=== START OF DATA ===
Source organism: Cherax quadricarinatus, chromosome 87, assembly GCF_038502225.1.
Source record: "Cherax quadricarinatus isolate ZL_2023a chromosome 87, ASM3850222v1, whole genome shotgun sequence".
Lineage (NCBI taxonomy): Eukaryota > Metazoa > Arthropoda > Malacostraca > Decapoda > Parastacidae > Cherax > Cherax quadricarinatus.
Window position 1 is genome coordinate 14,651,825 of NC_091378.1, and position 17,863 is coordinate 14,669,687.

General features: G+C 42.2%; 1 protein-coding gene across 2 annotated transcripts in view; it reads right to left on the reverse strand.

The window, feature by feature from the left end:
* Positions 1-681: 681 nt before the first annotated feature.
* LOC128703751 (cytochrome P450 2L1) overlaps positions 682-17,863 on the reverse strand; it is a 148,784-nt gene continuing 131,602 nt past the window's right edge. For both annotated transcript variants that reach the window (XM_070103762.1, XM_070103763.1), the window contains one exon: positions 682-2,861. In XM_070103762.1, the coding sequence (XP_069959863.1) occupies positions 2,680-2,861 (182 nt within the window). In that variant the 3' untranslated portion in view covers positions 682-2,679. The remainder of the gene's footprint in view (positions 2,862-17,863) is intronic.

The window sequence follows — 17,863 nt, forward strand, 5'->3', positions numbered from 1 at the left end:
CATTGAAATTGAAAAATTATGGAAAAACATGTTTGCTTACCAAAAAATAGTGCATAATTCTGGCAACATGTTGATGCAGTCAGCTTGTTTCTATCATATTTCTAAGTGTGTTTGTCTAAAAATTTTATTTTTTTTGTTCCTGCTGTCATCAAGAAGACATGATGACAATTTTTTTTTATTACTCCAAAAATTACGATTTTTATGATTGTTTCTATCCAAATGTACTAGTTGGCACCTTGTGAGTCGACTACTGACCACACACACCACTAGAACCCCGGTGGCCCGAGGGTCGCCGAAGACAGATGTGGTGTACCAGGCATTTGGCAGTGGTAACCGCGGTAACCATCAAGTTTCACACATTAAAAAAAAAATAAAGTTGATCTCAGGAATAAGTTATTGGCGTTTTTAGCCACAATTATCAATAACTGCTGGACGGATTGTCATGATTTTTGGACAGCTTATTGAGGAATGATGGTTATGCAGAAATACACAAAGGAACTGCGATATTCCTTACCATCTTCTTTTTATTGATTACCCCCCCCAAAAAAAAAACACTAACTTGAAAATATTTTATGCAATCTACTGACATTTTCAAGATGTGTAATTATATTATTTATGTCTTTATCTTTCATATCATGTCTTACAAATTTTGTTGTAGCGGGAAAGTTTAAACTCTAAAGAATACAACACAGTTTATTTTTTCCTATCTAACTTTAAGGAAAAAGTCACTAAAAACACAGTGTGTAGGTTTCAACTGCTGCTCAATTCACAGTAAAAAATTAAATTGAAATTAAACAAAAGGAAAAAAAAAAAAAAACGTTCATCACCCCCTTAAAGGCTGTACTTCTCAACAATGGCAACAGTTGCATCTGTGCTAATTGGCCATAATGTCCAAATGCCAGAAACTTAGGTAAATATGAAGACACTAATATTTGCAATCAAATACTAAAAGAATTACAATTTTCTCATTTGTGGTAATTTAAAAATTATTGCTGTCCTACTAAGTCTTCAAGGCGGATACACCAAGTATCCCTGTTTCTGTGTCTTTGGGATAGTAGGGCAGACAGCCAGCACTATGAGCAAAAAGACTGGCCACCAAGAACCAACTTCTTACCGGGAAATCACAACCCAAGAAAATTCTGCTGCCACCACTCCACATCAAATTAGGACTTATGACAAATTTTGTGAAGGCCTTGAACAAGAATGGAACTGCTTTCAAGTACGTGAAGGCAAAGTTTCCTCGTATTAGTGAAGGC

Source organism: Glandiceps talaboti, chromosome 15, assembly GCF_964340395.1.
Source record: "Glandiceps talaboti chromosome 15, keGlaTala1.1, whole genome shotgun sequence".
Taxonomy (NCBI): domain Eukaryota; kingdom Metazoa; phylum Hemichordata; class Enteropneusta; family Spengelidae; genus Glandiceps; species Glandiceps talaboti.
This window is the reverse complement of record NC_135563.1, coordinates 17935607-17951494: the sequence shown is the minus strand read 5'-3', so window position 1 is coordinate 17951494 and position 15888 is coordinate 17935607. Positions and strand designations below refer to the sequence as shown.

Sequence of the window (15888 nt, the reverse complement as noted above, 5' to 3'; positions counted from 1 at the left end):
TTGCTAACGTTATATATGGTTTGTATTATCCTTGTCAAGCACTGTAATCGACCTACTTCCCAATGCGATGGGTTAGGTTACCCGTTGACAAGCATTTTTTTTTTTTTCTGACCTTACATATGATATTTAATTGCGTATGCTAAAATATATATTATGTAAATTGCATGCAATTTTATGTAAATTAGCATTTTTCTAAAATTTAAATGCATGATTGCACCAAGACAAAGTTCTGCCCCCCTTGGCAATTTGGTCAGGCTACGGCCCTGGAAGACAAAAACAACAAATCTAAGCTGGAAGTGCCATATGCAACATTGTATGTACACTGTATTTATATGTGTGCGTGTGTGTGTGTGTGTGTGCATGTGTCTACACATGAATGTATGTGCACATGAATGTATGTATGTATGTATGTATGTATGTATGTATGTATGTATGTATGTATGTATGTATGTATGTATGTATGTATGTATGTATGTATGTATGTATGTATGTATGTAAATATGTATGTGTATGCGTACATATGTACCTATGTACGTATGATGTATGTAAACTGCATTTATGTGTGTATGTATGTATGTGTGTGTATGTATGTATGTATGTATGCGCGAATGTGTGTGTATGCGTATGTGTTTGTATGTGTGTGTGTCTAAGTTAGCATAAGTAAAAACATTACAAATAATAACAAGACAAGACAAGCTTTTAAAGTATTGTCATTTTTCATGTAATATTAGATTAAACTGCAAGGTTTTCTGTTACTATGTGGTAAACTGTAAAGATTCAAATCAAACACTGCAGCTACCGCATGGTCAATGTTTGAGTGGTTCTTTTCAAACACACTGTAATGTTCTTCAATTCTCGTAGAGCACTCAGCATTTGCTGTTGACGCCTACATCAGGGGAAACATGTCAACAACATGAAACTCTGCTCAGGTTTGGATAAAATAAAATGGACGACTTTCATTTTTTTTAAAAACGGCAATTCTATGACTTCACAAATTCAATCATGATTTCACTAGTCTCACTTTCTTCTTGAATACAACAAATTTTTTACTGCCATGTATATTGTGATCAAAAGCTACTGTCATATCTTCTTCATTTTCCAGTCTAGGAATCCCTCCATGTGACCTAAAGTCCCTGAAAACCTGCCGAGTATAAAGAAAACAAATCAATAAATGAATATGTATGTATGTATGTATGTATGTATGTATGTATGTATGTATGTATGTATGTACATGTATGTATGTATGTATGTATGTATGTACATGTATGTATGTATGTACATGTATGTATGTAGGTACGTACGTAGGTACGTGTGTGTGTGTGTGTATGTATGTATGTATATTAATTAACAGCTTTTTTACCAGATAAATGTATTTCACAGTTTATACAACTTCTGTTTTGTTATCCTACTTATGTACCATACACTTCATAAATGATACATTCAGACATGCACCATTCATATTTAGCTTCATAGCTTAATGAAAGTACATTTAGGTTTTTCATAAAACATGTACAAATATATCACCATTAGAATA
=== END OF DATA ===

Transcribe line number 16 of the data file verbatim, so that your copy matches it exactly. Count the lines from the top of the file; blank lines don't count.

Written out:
TTGCTAACGTTATATATGGTTTGTATTATCCTTGTCAAGCACTGTAATCGACCTACTTCCCAATGCGATGGGTTAGGTTACCCGTTGACAAGCATTTTTTTTTTTTTCTGACCTTACATATGATATTTAATTGCGTATGCTAAAATATATATTATGTAAATTGCATGCAATTTTATGTAAATTAGCATTTTTCTAAAATTTAAATGCATGATTGCACCAAGACAAAGTTCTGCCCCCCTTGGCAATTTGGTCAGGCTACGGCCCTGGAAGACAAAAACAACAAATCTAAGCTGGAAGTGCCATATGCAACATTGTATGTACACTGTATTTATATGTGTGCGTGTGTGTGTGTGTGTGTGCATGTGTCTACACATGAATGTATGTGCACATGAATGTATGTATGTATGTATGTATGTATGTATGTATGTATGTATGTATGTATGTATGTATGTATGTATGTATGTATGTATGTATGTATGTATGTATGTATGTATGTAAATATGTATGTGTATGCGTACATATGTACCTATGTACGTATGATGTATGTAAACTGCATTTATGTGTGTATGTATGTATGTGTGTGTATGTATGTATGTATGTATGCGCGAATGTGTGTGTATGCGTATGTGTTTGTATGTGTGTGTGTCTAAGTTAGCATAAGTAAAAACATTACAAATAATAACAAGACAAGACAAGCTTTTAAAGTATTGTCATTTTTCATGTAATATTAGATTAAACTGCAAGGTTTTCTGTTACTATGTGGTAAACTGTAAAGATTCAAATCAAACACTGCAGCTACCGCATGGTCAATGTTTGAGTGGTTCTTTTCAAACACACTGTAATGTTCTTCAATTCTCGTAGAGCACTCAGCATTTGCTGTTGACGCCTACATCAGGGGAAACATGTCAACAACATGAAACTCTGCTCAGGTTTGGATAAAATAAAATGGACGACTTTCATTTTTTTTAAAAACGGCAATTCTATGACTTCACAAATTCAATCATGATTTCACTAGTCTCACTTTCTTCTTGAATACAACAAATTTTTTACTGCCATGTATATTGTGATCAAAAGCTACTGTCATATCTTCTTCATTTTCCAGTCTAGGAATCCCTCCATGTGACCTAAAGTCCCTGAAAACCTGCCGAGTATAAAGAAAACAAATCAATAAATGAATATGTATGTATGTATGTATGTATGTATGTATGTATGTATGTATGTATGTATGTACATGTATGTATGTATGTATGTATGTATGTACATGTATGTATGTATGTACATGTATGTATGTAGGTACGTACGTAGGTACGTGTGTGTGTGTGTGTATGTATGTATGTATATTAATTAACAGCTTTTTTACCAGATAAATGTATTTCACAGTTTATACAACTTCTGTTTTGTTATCCTACTTATGTACCATACACTTCATAAATGATACATTCAGACATGCACCATTCATATTTAGCTTCATAGCTTAATGAAAGTACATTTAGGTTTTTCATAAAACATGTACAAATATATCACCATTAGAATA